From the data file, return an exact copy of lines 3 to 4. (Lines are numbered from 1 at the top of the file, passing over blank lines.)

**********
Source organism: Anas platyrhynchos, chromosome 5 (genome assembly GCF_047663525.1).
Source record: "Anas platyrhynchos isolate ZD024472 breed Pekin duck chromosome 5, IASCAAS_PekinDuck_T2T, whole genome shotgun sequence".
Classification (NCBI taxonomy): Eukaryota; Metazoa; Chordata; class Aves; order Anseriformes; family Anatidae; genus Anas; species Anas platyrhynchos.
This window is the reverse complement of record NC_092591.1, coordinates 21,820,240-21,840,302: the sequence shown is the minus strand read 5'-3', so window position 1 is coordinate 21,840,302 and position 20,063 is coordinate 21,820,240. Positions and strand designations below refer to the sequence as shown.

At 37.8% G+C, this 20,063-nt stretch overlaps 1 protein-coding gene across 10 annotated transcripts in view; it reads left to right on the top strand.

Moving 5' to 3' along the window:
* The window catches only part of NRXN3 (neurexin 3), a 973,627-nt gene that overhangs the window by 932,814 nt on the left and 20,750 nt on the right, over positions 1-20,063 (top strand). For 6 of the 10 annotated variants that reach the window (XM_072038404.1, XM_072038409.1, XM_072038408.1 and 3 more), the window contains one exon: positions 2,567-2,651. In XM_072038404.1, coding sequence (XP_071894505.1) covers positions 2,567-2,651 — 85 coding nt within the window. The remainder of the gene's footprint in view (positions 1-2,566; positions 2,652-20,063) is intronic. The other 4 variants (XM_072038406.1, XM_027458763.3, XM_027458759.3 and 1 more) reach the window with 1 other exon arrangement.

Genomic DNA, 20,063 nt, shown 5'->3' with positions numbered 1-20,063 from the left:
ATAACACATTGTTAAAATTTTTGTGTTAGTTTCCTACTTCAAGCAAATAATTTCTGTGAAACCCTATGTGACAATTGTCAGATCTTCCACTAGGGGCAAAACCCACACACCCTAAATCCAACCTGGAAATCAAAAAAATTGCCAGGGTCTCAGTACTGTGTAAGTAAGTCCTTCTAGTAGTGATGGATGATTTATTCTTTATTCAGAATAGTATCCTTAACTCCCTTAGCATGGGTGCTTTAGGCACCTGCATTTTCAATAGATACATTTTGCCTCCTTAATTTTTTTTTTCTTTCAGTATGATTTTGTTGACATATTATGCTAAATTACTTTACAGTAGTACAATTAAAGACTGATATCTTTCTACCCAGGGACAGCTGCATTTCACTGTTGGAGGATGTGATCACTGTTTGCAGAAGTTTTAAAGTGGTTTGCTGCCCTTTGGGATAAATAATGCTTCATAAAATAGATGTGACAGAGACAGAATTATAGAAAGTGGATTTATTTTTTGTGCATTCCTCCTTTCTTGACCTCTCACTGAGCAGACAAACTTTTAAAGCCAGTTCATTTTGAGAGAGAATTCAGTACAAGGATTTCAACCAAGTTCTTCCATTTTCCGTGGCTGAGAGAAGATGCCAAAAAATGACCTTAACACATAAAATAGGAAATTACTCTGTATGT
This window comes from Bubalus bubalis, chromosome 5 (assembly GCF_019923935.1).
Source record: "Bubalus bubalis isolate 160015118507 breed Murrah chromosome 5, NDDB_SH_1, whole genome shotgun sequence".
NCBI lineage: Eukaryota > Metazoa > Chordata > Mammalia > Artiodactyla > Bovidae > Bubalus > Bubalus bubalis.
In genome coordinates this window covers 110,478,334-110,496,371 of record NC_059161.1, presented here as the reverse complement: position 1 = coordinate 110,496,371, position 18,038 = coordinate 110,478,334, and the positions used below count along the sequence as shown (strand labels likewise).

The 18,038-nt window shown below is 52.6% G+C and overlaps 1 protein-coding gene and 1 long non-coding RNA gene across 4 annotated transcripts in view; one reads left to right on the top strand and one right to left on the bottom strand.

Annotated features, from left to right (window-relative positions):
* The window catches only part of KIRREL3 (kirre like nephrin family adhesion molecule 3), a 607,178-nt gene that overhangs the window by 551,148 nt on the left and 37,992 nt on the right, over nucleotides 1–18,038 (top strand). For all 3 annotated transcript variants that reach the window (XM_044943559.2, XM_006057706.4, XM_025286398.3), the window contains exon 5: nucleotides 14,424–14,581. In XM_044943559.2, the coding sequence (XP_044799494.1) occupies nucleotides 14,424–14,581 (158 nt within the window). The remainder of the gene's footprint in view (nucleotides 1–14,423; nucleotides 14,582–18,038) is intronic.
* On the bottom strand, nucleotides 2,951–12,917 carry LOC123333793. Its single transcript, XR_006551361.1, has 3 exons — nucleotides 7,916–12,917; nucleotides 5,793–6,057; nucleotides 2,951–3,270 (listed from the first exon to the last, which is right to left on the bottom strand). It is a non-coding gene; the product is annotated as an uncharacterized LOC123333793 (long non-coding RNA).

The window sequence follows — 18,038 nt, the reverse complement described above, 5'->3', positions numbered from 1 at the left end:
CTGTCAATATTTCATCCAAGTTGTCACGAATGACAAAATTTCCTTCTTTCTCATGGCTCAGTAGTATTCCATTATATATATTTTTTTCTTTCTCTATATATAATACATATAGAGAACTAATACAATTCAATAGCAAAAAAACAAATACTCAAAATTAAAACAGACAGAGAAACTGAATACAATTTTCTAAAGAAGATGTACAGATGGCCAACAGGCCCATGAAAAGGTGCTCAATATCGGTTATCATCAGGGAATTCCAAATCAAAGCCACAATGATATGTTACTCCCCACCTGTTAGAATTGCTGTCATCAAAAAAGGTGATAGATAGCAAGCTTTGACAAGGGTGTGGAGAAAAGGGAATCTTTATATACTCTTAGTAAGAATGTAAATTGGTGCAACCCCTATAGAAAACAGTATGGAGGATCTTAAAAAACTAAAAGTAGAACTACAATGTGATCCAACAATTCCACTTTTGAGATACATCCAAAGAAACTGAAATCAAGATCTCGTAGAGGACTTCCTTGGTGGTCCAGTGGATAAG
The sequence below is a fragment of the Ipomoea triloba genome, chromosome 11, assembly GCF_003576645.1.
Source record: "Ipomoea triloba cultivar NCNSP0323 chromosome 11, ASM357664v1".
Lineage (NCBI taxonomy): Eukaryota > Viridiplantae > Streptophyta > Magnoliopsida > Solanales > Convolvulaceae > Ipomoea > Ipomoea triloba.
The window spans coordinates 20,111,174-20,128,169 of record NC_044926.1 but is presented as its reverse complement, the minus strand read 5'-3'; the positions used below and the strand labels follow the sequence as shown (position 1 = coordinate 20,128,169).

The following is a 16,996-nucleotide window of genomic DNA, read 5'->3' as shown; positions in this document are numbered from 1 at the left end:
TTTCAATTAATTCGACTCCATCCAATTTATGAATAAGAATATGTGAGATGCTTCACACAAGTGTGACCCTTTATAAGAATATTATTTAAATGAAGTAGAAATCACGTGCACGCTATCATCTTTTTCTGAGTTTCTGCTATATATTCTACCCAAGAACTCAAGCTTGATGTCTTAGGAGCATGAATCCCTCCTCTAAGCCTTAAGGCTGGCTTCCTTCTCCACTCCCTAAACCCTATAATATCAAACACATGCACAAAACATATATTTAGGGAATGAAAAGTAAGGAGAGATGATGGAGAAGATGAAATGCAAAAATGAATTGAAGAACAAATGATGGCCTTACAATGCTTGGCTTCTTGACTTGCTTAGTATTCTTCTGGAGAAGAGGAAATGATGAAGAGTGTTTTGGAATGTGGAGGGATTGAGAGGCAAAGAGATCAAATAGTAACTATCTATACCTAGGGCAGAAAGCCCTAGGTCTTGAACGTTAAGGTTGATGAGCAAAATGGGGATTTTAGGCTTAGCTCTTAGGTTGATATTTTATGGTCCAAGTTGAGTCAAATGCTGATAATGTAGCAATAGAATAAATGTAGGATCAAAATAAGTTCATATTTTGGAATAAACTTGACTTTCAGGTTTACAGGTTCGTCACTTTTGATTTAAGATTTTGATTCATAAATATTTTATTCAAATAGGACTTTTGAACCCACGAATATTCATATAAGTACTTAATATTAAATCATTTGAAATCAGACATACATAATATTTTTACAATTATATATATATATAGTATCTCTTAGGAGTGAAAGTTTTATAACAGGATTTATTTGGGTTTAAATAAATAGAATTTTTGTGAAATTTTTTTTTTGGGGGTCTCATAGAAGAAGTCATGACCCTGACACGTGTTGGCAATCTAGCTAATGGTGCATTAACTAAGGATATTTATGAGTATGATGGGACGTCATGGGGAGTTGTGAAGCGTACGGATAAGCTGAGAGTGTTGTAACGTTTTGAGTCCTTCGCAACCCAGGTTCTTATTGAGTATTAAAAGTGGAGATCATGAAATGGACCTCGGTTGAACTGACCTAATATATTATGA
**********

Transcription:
Classification (NCBI taxonomy): Eukaryota; Metazoa; Chordata; class Aves; order Anseriformes; family Anatidae; genus Anas; species Anas platyrhynchos.
This window is the reverse complement of record NC_092591.1, coordinates 21,820,240-21,840,302: the sequence shown is the minus strand read 5'-3', so window position 1 is coordinate 21,840,302 and position 20,063 is coordinate 21,820,240. Positions and strand designations below refer to the sequence as shown.